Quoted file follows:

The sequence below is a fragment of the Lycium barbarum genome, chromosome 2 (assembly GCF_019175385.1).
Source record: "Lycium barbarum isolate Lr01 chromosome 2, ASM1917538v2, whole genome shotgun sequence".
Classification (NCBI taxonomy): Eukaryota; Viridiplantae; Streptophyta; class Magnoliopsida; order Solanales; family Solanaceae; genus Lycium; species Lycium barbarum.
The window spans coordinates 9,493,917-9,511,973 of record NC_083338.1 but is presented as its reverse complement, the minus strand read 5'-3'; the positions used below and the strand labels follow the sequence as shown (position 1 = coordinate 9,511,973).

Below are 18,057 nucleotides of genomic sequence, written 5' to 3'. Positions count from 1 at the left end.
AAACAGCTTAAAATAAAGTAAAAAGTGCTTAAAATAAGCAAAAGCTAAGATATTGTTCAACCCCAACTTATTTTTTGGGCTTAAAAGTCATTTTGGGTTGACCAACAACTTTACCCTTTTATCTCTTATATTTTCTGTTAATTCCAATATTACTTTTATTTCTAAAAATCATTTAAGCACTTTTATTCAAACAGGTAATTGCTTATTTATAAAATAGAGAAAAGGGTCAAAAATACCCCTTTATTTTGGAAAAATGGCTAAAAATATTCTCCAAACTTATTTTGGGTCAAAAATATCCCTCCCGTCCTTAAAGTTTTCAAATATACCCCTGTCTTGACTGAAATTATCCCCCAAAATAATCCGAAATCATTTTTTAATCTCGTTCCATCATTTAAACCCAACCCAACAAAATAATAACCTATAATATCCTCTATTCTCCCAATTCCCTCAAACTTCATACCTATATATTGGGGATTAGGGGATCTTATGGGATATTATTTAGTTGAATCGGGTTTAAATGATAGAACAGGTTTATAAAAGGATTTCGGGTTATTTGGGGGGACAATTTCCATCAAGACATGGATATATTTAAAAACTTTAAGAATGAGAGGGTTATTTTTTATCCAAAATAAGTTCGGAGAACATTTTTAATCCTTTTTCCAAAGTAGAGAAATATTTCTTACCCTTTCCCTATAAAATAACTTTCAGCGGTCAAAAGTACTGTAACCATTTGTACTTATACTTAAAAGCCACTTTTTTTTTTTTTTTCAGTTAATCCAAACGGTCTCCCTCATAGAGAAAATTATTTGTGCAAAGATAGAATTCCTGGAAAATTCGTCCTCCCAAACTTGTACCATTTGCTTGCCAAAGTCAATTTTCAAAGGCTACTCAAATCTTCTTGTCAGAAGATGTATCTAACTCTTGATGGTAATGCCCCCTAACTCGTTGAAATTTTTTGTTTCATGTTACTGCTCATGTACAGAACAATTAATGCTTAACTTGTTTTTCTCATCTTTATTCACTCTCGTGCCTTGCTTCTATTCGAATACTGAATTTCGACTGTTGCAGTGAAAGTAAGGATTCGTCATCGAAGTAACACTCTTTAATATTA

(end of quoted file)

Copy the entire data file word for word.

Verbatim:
The sequence below is a fragment of the Lycium barbarum genome, chromosome 2 (assembly GCF_019175385.1).
Source record: "Lycium barbarum isolate Lr01 chromosome 2, ASM1917538v2, whole genome shotgun sequence".
Classification (NCBI taxonomy): Eukaryota; Viridiplantae; Streptophyta; class Magnoliopsida; order Solanales; family Solanaceae; genus Lycium; species Lycium barbarum.
The window spans coordinates 9,493,917-9,511,973 of record NC_083338.1 but is presented as its reverse complement, the minus strand read 5'-3'; the positions used below and the strand labels follow the sequence as shown (position 1 = coordinate 9,511,973).

Below are 18,057 nucleotides of genomic sequence, written 5' to 3'. Positions count from 1 at the left end.
AAACAGCTTAAAATAAAGTAAAAAGTGCTTAAAATAAGCAAAAGCTAAGATATTGTTCAACCCCAACTTATTTTTTGGGCTTAAAAGTCATTTTGGGTTGACCAACAACTTTACCCTTTTATCTCTTATATTTTCTGTTAATTCCAATATTACTTTTATTTCTAAAAATCATTTAAGCACTTTTATTCAAACAGGTAATTGCTTATTTATAAAATAGAGAAAAGGGTCAAAAATACCCCTTTATTTTGGAAAAATGGCTAAAAATATTCTCCAAACTTATTTTGGGTCAAAAATATCCCTCCCGTCCTTAAAGTTTTCAAATATACCCCTGTCTTGACTGAAATTATCCCCCAAAATAATCCGAAATCATTTTTTAATCTCGTTCCATCATTTAAACCCAACCCAACAAAATAATAACCTATAATATCCTCTATTCTCCCAATTCCCTCAAACTTCATACCTATATATTGGGGATTAGGGGATCTTATGGGATATTATTTAGTTGAATCGGGTTTAAATGATAGAACAGGTTTATAAAAGGATTTCGGGTTATTTGGGGGGACAATTTCCATCAAGACATGGATATATTTAAAAACTTTAAGAATGAGAGGGTTATTTTTTATCCAAAATAAGTTCGGAGAACATTTTTAATCCTTTTTCCAAAGTAGAGAAATATTTCTTACCCTTTCCCTATAAAATAACTTTCAGCGGTCAAAAGTACTGTAACCATTTGTACTTATACTTAAAAGCCACTTTTTTTTTTTTTTTCAGTTAATCCAAACGGTCTCCCTCATAGAGAAAATTATTTGTGCAAAGATAGAATTCCTGGAAAATTCGTCCTCCCAAACTTGTACCATTTGCTTGCCAAAGTCAATTTTCAAAGGCTACTCAAATCTTCTTGTCAGAAGATGTATCTAACTCTTGATGGTAATGCCCCCTAACTCGTTGAAATTTTTTGTTTCATGTTACTGCTCATGTACAGAACAATTAATGCTTAACTTGTTTTTCTCATCTTTATTCACTCTCGTGCCTTGCTTCTATTCGAATACTGAATTTCGACTGTTGCAGTGAAAGTAAGGATTCGTCATCGAAGTAACACTCTTTAATATTA